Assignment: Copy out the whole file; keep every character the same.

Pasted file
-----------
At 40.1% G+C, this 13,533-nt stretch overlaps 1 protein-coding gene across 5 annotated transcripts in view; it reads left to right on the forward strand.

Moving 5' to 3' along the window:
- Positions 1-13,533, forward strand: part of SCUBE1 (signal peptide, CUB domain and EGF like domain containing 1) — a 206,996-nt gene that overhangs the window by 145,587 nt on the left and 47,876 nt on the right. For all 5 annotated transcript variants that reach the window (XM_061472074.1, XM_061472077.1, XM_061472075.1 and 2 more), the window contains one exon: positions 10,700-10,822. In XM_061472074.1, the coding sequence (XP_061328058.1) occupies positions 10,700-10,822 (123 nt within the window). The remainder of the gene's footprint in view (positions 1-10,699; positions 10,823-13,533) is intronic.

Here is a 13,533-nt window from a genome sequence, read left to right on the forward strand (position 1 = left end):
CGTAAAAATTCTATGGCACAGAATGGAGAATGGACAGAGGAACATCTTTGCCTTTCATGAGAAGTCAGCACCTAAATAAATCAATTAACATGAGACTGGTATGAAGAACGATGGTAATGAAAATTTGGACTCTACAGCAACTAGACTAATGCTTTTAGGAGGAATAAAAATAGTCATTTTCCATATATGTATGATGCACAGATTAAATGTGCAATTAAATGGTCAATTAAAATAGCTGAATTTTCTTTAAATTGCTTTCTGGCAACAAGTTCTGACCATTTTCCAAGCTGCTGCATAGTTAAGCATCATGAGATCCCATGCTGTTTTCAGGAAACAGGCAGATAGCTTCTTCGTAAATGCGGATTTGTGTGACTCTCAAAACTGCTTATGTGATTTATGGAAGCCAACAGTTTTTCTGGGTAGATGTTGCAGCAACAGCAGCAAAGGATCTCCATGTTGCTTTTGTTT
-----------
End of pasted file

At 40.1% G+C, this 13,533-nt stretch overlaps 1 protein-coding gene across 5 annotated transcripts in view; it reads left to right on the forward strand.

Moving 5' to 3' along the window:
- Positions 1-13,533, forward strand: part of SCUBE1 (signal peptide, CUB domain and EGF like domain containing 1) — a 206,996-nt gene that overhangs the window by 145,587 nt on the left and 47,876 nt on the right. For all 5 annotated transcript variants that reach the window (XM_061472074.1, XM_061472077.1, XM_061472075.1 and 2 more), the window contains one exon: positions 10,700-10,822. In XM_061472074.1, the coding sequence (XP_061328058.1) occupies positions 10,700-10,822 (123 nt within the window). The remainder of the gene's footprint in view (positions 1-10,699; positions 10,823-13,533) is intronic.

Here is a 13,533-nt window from a genome sequence, read left to right on the forward strand (position 1 = left end):
CGTAAAAATTCTATGGCACAGAATGGAGAATGGACAGAGGAACATCTTTGCCTTTCATGAGAAGTCAGCACCTAAATAAATCAATTAACATGAGACTGGTATGAAGAACGATGGTAATGAAAATTTGGACTCTACAGCAACTAGACTAATGCTTTTAGGAGGAATAAAAATAGTCATTTTCCATATATGTATGATGCACAGATTAAATGTGCAATTAAATGGTCAATTAAAATAGCTGAATTTTCTTTAAATTGCTTTCTGGCAACAAGTTCTGACCATTTTCCAAGCTGCTGCATAGTTAAGCATCATGAGATCCCATGCTGTTTTCAGGAAACAGGCAGATAGCTTCTTCGTAAATGCGGATTTGTGTGACTCTCAAAACTGCTTATGTGATTTATGGAAGCCAACAGTTTTTCTGGGTAGATGTTGCAGCAACAGCAGCAAAGGATCTCCATGTTGCTTTTGTTT